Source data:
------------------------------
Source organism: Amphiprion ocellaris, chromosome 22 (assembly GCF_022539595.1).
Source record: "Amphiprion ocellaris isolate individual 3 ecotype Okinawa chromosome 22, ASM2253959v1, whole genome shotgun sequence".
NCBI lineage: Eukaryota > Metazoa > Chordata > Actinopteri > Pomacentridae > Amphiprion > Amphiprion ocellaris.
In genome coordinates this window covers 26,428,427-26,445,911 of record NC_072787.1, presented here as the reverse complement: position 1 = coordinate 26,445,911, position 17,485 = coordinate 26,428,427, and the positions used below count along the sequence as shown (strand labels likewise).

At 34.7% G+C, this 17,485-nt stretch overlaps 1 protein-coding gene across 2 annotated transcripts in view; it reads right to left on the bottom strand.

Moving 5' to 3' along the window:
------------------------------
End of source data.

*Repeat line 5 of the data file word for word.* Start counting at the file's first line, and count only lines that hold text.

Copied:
At 34.7% G+C, this 17,485-nt stretch overlaps 1 protein-coding gene across 2 annotated transcripts in view; it reads right to left on the bottom strand.